I have listed three types of ink and one paper recipe below, which should be sufficient for most, if not all, craftwork.

You can follow this link to a very interesting page instructing on Writing Quill Construction. Josh Berer also has an extremely professional WordPress Blog with a lot of information on Ink and Calligraphy. A very comprehensive work written in 1904 by David N. Carvalho on inks can be found here. Knowledge is power, and I challenge you to delve into some of these subjects in an effort to expand your own horizons.

 Dragon’s Blood Ink. 

  • 1 teaspoon Dragon’s Blood resin (powdered)
  • 10 teaspoons alcohol
  • 1 teaspoon Gum Arabic (powdered)
  • 3 drops Red food coloring

Steep the powdered resins in the alcohol until dissolved, and then add the red coloring for a deeper and brighter color. Filter and store in a dark bottle.

Black Ink

  • 2 tablespoon Lamp Black
  • 1 tablespoon Gum Arabic (powdered)
  • Small bowl of warm distilled water and an eyedropper

Grind the Lamp Black into a fine powder, mix in the Gum Arabic, and then drop by drop add distilled water until it is the consistency of useable ink. Store in a dark bottle.

Brown Walnut  Ink

  • Crushed shells of three dozen walnuts
  • 3 tablespoon Gum Arabic (powdered)
  • 3 rusty nails
  • 1 cup distilled water

Place walnut shells and rusty nails in pan and cover with distilled water. Add Gum Arabic and cook on low heat, with a lid on the pan, for 1-2 hours. Pour all contents into a glass bowl, cover top with plastic wrap, and soak for 5 days. Strain ink into a dark bottle.

Homemade Paper

1. First, make several frames: Bend an old wire coat hanger into a square or other desired shape, fastening the ends together with tape in the middle of one side (not in the corner). Pull a pair of pantyhose over the square or shape. Trim the ends of the pantyhose, and tie a knot on either side of the square or shape.

2. Tear newspaper into small pieces. Use of a paper shredder also works well. Other types of paper such as egg cartons, old greeting cards, old white printer paper, etc. can also be used. The key is to get the material into a very small shredded state.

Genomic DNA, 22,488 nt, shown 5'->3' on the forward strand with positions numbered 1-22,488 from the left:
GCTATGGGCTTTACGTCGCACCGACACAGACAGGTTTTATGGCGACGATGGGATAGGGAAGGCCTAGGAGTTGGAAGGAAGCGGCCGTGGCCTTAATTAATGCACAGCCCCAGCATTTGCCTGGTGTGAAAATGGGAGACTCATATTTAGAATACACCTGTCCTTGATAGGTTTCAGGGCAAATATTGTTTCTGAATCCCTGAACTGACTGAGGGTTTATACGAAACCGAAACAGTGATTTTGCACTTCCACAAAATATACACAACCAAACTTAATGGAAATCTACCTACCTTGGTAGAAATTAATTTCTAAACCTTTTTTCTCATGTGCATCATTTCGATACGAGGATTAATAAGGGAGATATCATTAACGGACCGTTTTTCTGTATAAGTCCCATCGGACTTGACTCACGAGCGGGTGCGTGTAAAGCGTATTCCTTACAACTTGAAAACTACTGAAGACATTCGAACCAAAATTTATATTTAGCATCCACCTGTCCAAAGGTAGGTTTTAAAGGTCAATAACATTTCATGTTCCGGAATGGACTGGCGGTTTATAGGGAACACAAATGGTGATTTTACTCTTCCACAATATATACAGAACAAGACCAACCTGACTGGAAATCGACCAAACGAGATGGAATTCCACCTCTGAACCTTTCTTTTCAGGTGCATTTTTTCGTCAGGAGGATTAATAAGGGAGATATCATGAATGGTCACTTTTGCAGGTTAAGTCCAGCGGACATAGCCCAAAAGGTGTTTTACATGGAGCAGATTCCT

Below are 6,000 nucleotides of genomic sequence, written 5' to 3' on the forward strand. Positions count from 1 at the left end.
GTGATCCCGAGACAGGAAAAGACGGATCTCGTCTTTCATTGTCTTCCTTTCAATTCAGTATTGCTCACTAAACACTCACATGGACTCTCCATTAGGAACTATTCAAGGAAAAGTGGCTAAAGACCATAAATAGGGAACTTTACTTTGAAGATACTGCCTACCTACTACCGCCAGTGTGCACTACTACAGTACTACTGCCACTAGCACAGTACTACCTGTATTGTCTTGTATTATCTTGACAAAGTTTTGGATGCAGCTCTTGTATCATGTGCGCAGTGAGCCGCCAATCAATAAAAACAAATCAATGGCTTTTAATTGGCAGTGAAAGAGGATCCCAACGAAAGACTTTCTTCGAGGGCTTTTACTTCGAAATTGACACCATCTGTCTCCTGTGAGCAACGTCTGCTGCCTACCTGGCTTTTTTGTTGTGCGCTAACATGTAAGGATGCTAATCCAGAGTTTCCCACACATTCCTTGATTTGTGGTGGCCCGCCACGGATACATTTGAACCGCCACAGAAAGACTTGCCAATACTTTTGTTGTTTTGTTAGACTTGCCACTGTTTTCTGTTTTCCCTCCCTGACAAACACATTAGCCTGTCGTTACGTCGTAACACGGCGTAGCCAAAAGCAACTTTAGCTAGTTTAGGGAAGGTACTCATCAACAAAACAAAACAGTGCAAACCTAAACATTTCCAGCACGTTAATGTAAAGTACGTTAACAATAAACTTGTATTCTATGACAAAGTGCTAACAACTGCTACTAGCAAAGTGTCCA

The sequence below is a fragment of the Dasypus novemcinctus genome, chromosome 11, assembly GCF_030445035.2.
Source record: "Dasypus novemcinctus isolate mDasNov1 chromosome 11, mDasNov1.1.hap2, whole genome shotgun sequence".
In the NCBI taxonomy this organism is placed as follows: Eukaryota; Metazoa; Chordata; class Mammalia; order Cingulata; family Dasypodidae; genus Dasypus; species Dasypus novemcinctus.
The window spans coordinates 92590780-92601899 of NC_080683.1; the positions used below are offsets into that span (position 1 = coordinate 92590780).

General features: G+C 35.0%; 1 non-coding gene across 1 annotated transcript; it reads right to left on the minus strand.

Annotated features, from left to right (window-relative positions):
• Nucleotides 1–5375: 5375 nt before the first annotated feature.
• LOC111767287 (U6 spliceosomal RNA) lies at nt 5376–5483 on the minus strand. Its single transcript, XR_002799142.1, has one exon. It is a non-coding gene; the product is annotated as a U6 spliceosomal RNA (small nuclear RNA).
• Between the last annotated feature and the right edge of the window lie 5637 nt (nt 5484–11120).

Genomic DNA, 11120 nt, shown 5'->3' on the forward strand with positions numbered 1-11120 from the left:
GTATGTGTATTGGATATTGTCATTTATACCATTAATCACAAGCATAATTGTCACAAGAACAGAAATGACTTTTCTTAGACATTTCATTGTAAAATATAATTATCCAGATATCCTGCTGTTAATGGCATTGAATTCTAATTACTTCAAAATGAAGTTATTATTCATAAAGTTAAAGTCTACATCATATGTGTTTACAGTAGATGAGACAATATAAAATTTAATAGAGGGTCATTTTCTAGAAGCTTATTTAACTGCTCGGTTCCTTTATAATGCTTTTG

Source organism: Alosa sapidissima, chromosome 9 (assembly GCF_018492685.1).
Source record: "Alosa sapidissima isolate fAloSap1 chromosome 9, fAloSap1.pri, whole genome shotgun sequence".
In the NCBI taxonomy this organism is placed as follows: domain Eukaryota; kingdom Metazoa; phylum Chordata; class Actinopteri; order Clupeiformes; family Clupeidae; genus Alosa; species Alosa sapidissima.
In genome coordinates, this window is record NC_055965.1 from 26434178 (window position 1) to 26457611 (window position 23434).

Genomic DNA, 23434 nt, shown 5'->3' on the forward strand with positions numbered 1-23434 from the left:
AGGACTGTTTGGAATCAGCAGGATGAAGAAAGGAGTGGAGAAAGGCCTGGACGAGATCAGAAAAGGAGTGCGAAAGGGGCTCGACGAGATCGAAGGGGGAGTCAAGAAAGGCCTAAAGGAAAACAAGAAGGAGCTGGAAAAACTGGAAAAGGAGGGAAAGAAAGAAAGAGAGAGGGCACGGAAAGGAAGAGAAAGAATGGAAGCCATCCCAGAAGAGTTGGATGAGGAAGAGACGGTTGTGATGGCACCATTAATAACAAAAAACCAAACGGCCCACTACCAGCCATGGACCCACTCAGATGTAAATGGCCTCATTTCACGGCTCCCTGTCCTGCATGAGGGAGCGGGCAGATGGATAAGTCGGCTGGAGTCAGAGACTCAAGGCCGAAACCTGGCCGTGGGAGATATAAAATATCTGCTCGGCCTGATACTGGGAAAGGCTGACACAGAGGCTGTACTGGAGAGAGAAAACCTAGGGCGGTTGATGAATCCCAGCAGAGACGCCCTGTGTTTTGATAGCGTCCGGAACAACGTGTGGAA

3. Add the paper material and water in a pan. Ratio you should start with is approximately 1 cup of water per 1 cup of shredded paper. Boil and stir your paper mixture in a large pan until it becomes the consistency of oatmeal, adding water as required. For color and variety, you can add bits of dried leaves, flowers or grass, the papery outer skin of an onion, etc.

4. Let mixture cool. Add 2 tablespoons of white glue for every cup of paper material, and mix it evenly.

5. Wet the frame. Spoon the mixed paper material onto the frame, smoothing it out to the desired thickness. Hold the frame over your pan and allow the excess water and paper material to run off. When it stops running it can be hung up for drying.

6. Hang the frame in a well ventilated area until it is completely dry! Carefully peel the paper from the frame. You can then place it between 2 towels to press it with an iron on low heat, or let it sit overnight under heavy books to smooth it out. (16)

Moral Laws

“Heaven makes no moral laws, but gives us instincts towards rightness and virtue.” (15)

The Logomachy of Zos – Austin Osman Spare

Cron Annwn

The fogs and mists drift through the woods, flowing down from the hills like an opaque stream and collect in brushy hollows and low spots. Eddies and currents powered by light tendrils of wind move it randomly, almost hypnotically in random directions. The fog glows softly with light from a full moon you cannot see through low cloud cover. You can feel the silence… it is almost tangible. Nights like this are when we often see spirits of the dead who have self-bound to our world walking the night, or hear stories of frightening encounters with the Unseelie Court. We know not whether it is something inherent in a foggy night, or the result of our own projected fear and apprehension. We just know it is this way.

There are abundant stories, passed on orally from father to son and mother to daughter, of the White Hounds in the mists… Cron Annwyn. Few have seen them, but those that have claim they are spotless white of fur with red colored ears, standing nearly the height of a grown man. Their howling is loudest when they are at a distance, and as they draw nearer, it grows softer and softer as they approach their quarry. They roam the mists hunting the spirits of the dead, or those who have committed serious evil deeds, devouring them to sustain their own existence. It is more than probable that they are Sidhe, and it is said they dwell in the Underworld under the sway of Morrígan, The Crone, when they are not roaming the surface world.

The hunt does not differentiate between evil and good spirits, and this serves as another reminder on why we must not stray from The Low Road when it is our time to begin our own journey to the Cauldron. Also, the next time you find yourself in the fogs and the mists, when the sun has dipped below the horizon, listen for Cron Annwn… and if their howls seem to be receding, and you have evil in your heart… head indoors and cast your wards. (14)